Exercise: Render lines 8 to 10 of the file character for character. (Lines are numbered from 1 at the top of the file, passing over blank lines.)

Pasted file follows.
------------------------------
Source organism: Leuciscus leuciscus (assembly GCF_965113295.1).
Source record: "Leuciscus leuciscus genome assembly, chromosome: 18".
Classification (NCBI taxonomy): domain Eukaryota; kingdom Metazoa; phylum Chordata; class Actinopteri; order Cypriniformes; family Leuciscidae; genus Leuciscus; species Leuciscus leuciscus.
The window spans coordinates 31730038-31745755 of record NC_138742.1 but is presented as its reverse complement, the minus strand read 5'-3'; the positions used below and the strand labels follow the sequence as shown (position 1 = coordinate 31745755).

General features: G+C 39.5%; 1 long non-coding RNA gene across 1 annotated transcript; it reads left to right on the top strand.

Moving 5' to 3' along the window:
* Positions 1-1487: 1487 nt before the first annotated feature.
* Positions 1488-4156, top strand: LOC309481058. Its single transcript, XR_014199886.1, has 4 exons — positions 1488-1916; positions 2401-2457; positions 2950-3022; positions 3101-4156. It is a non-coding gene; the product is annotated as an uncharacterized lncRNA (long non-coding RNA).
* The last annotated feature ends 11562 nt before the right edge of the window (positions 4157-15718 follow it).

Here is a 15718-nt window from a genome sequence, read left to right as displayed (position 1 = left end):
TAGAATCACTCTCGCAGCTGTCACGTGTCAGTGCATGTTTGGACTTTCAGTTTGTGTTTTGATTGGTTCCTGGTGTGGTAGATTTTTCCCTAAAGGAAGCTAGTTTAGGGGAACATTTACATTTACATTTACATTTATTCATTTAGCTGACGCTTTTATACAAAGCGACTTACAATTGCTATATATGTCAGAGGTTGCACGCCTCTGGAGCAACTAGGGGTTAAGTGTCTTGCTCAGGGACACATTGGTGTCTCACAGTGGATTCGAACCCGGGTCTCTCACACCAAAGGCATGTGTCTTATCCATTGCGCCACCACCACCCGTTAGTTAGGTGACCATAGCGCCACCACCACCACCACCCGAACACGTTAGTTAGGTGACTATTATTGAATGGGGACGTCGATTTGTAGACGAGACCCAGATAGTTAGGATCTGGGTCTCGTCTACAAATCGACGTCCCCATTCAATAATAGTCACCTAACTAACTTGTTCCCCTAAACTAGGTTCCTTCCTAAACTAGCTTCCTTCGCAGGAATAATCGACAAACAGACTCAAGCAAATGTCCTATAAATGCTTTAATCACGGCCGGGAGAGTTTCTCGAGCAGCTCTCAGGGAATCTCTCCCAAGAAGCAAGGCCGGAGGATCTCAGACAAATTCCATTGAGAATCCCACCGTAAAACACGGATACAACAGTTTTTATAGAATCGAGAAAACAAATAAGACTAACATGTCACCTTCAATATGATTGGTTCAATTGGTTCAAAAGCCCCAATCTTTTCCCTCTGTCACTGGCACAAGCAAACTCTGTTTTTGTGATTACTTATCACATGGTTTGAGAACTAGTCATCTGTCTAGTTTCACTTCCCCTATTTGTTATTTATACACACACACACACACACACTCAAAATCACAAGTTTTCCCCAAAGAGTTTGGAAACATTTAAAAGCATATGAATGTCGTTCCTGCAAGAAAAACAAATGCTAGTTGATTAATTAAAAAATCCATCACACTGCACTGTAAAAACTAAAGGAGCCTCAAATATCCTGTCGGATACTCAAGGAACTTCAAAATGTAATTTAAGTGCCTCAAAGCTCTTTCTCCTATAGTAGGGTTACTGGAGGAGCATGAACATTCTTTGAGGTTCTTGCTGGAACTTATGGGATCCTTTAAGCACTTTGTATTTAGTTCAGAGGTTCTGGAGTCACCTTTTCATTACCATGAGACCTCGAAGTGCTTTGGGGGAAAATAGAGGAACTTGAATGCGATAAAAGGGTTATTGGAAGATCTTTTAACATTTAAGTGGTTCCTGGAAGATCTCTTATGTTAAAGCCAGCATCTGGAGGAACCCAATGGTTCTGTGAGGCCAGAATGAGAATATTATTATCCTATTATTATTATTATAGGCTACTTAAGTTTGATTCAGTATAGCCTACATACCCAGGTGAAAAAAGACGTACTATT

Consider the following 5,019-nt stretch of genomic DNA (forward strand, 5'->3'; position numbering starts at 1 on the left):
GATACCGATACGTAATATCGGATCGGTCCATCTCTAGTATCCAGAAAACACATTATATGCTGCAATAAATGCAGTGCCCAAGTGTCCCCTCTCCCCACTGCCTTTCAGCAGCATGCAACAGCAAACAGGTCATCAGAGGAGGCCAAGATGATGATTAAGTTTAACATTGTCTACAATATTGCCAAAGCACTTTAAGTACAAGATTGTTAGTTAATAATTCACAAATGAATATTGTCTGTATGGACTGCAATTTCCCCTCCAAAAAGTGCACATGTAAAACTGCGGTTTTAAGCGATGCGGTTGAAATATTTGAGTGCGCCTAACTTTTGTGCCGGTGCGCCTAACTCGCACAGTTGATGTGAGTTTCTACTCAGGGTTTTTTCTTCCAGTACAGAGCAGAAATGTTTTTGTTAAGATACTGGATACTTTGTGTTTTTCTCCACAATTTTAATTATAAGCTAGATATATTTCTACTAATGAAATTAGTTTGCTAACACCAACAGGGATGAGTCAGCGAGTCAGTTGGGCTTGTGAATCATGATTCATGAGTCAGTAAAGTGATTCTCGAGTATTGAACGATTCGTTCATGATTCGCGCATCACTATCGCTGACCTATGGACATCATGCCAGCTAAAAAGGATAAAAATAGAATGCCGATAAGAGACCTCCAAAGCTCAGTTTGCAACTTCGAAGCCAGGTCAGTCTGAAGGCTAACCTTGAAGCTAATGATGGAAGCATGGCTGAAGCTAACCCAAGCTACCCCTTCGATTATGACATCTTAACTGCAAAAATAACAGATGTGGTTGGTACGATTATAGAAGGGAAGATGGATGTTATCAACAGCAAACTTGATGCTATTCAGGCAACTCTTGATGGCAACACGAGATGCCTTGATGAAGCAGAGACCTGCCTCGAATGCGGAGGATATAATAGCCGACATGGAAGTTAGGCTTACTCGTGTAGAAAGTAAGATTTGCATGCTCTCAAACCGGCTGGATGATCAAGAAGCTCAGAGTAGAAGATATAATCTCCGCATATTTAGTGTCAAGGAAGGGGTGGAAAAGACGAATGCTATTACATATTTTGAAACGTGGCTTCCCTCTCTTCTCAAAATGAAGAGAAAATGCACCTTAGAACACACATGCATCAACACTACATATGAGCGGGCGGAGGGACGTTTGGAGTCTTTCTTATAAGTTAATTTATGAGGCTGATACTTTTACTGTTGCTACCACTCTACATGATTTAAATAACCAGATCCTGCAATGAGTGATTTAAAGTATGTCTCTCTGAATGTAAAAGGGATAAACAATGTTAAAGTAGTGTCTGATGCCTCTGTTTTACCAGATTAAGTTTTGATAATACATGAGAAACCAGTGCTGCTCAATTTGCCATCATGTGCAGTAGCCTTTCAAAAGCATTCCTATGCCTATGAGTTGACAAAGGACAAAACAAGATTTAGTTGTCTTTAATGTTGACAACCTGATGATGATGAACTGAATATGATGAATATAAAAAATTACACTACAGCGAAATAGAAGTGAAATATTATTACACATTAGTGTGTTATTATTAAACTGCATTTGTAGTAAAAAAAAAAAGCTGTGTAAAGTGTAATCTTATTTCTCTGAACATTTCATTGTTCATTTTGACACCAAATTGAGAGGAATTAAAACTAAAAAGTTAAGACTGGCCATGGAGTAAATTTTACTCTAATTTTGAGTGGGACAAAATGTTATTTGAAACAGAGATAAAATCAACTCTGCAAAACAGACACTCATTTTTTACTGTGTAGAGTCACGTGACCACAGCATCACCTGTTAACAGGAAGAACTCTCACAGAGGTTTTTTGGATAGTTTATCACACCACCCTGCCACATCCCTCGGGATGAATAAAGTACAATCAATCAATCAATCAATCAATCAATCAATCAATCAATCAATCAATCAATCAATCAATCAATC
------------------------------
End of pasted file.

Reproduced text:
* Positions 1488-4156, top strand: LOC309481058. Its single transcript, XR_014199886.1, has 4 exons — positions 1488-1916; positions 2401-2457; positions 2950-3022; positions 3101-4156. It is a non-coding gene; the product is annotated as an uncharacterized lncRNA (long non-coding RNA).
* The last annotated feature ends 11562 nt before the right edge of the window (positions 4157-15718 follow it).

Here is a 15718-nt window from a genome sequence, read left to right as displayed (position 1 = left end):